Cappuccino Culture by Andrew Longcake

Cappuccino Culture by Andrew Longcake
Cappuccino Culture by Andrew Longcake
Note that I independently write and research everything in this article. But it may contain affiliate links.

Coffee Bars, the unsung heroes of the 1960s Mod scene. Cappuccino Culture by Andrew Longcake explains why.

Just lay back, put The Miracles ‘Greatest Hits’ on the deck, close your eyes and drift back with me to a Saturday night circa 1962.

You’ve shaved and bathed. Your new mohair suit is hanging behind the bedroom door. Your American loafers are all polished up. The pleat in your ‘whiter than white’ shirt is so sharp you could cut your fingers on it. It takes you thirty minutes to dress. Every detail has to be right.

On the way out of the door, you just check yourself in the mirror in the hallway. Is that a speck of fluff on your shoulder? You take the bus into town, standing all the way as you can’t afford to crease the suit.

You get to The Scene. You go through the doors. And BANG! What’s happening. The place is full of low numbers and tickets. And what’s that platter on the decks. It’s…it’s…pop music. What’s happened. What’s gone wrong. Where’s the ‘in-crowd’? After all, it’s Saturday night and you always come to this club.

In fact, every Saturday follows the same ritual…

Think back. You went to the barber’s shop in the morning, as you do every fortnight. Then you spend an hour at the record bar in the market, thumbing through all the latest London and Pye releases. You bought yourself a copy of ‘Shop Around’ by The Miracles and a Chuck Berry single. Then you strolled up the High Street to Frank’s tailors. Picked up the new suit and made the last payment.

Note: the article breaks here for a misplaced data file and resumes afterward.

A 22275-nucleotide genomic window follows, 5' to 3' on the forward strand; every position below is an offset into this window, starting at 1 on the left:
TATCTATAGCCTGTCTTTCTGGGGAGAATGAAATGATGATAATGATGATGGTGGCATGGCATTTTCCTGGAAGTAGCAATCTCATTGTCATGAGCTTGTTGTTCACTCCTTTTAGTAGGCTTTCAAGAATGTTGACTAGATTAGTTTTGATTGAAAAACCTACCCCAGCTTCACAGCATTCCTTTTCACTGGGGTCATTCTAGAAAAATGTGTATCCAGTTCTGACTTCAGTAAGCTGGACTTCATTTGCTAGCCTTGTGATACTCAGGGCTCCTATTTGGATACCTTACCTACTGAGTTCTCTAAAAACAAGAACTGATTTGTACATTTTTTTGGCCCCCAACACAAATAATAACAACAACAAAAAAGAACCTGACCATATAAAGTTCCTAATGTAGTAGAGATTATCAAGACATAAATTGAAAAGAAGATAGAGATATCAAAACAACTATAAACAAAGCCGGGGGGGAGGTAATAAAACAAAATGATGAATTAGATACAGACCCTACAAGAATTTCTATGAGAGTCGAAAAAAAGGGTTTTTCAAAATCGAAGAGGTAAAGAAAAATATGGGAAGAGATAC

Then what did you do? Oh no! You rushed home to play your records…you didn’t go to the Coffee Bar!

In the fifties and sixties, the Coffee Bar was just about the most important place for any self-respecting Modernist to frequent. This was the place where all the plans for the weekend were made. It was where you found out what club was hot and what was ‘yesterday’s scene’. Here you found out where to get the latest American button-down shirts and what sounds were the latest floor fillers.

Every town and city had its ‘in’ Coffee Bars. Towards the end of the Sixties it was usually the Wimpy Bar with its bright orange and white plastic tables and chairs. All so modern (for the day). Some of the Coffee Bars had jukeboxes and pinball tables, some didn’t. One thing they all had in common was Espresso Coffee and an In Crowd.

Even Scunthorpe had it’s ’in places’. During the week and on Sunday evenings (when there were no dances) it was The Buccaneer. This was a very smart place which was (and still is) owned by a Greek family. There was no jukebox and it had a long bar and booths for the customers to sit in. It was dimly-lit and done out like an old galleon.

On Saturday afternoons (pre-Wimpy) the other ’in place’ was the cafeteria at the back of Littlewoods. This was before pedestrianisation and scooters would be parked nearly the full length of the high street.